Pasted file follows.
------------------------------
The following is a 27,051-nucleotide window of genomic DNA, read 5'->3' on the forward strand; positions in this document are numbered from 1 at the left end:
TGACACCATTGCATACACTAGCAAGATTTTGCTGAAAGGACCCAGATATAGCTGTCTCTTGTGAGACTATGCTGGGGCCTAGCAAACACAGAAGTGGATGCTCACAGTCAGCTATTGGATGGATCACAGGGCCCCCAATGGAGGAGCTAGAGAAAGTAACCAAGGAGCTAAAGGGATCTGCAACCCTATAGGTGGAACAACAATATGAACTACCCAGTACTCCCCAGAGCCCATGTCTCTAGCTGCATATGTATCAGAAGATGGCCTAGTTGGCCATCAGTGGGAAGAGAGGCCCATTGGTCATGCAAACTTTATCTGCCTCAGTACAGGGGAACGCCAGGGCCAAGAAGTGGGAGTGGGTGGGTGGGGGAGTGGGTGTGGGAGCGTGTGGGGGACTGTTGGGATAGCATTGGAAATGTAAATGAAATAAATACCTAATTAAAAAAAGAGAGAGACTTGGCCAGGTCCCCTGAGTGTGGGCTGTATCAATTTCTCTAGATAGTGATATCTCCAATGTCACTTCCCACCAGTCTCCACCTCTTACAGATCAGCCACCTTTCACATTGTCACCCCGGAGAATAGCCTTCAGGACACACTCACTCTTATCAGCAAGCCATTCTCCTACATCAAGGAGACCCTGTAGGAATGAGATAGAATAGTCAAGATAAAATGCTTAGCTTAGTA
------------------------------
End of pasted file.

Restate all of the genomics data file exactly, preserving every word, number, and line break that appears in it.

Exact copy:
The following is a 27,051-nucleotide window of genomic DNA, read 5'->3' on the forward strand; positions in this document are numbered from 1 at the left end:
TGACACCATTGCATACACTAGCAAGATTTTGCTGAAAGGACCCAGATATAGCTGTCTCTTGTGAGACTATGCTGGGGCCTAGCAAACACAGAAGTGGATGCTCACAGTCAGCTATTGGATGGATCACAGGGCCCCCAATGGAGGAGCTAGAGAAAGTAACCAAGGAGCTAAAGGGATCTGCAACCCTATAGGTGGAACAACAATATGAACTACCCAGTACTCCCCAGAGCCCATGTCTCTAGCTGCATATGTATCAGAAGATGGCCTAGTTGGCCATCAGTGGGAAGAGAGGCCCATTGGTCATGCAAACTTTATCTGCCTCAGTACAGGGGAACGCCAGGGCCAAGAAGTGGGAGTGGGTGGGTGGGGGAGTGGGTGTGGGAGCGTGTGGGGGACTGTTGGGATAGCATTGGAAATGTAAATGAAATAAATACCTAATTAAAAAAAGAGAGAGACTTGGCCAGGTCCCCTGAGTGTGGGCTGTATCAATTTCTCTAGATAGTGATATCTCCAATGTCACTTCCCACCAGTCTCCACCTCTTACAGATCAGCCACCTTTCACATTGTCACCCCGGAGAATAGCCTTCAGGACACACTCACTCTTATCAGCAAGCCATTCTCCTACATCAAGGAGACCCTGTAGGAATGAGATAGAATAGTCAAGATAAAATGCTTAGCTTAGTA